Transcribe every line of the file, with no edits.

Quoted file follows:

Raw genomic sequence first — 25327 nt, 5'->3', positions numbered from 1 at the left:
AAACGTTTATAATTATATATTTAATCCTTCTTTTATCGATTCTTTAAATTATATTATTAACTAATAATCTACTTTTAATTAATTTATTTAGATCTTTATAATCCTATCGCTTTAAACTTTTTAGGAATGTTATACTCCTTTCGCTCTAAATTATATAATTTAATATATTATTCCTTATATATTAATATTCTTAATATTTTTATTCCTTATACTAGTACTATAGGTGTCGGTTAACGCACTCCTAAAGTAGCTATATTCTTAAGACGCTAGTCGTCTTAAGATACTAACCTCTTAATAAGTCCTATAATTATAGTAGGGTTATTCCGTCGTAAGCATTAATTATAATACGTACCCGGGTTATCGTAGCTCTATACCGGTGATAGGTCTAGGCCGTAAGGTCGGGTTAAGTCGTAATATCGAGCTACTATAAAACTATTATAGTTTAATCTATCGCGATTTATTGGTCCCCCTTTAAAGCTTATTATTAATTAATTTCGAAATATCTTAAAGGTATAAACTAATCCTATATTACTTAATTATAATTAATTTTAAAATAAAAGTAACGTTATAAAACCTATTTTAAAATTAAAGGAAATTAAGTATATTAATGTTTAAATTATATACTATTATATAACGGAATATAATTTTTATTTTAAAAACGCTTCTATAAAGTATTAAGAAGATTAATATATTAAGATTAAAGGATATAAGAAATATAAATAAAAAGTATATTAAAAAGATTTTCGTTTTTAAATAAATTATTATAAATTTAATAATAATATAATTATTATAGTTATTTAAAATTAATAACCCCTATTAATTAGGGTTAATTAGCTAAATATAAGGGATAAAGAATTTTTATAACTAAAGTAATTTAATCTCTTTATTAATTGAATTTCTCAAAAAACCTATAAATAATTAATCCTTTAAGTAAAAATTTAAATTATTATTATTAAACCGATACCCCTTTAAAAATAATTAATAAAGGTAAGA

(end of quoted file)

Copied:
Raw genomic sequence first — 25327 nt, 5'->3', positions numbered from 1 at the left:
AAACGTTTATAATTATATATTTAATCCTTCTTTTATCGATTCTTTAAATTATATTATTAACTAATAATCTACTTTTAATTAATTTATTTAGATCTTTATAATCCTATCGCTTTAAACTTTTTAGGAATGTTATACTCCTTTCGCTCTAAATTATATAATTTAATATATTATTCCTTATATATTAATATTCTTAATATTTTTATTCCTTATACTAGTACTATAGGTGTCGGTTAACGCACTCCTAAAGTAGCTATATTCTTAAGACGCTAGTCGTCTTAAGATACTAACCTCTTAATAAGTCCTATAATTATAGTAGGGTTATTCCGTCGTAAGCATTAATTATAATACGTACCCGGGTTATCGTAGCTCTATACCGGTGATAGGTCTAGGCCGTAAGGTCGGGTTAAGTCGTAATATCGAGCTACTATAAAACTATTATAGTTTAATCTATCGCGATTTATTGGTCCCCCTTTAAAGCTTATTATTAATTAATTTCGAAATATCTTAAAGGTATAAACTAATCCTATATTACTTAATTATAATTAATTTTAAAATAAAAGTAACGTTATAAAACCTATTTTAAAATTAAAGGAAATTAAGTATATTAATGTTTAAATTATATACTATTATATAACGGAATATAATTTTTATTTTAAAAACGCTTCTATAAAGTATTAAGAAGATTAATATATTAAGATTAAAGGATATAAGAAATATAAATAAAAAGTATATTAAAAAGATTTTCGTTTTTAAATAAATTATTATAAATTTAATAATAATATAATTATTATAGTTATTTAAAATTAATAACCCCTATTAATTAGGGTTAATTAGCTAAATATAAGGGATAAAGAATTTTTATAACTAAAGTAATTTAATCTCTTTATTAATTGAATTTCTCAAAAAACCTATAAATAATTAATCCTTTAAGTAAAAATTTAAATTATTATTATTAAACCGATACCCCTTTAAAAATAATTAATAAAGGTAAGA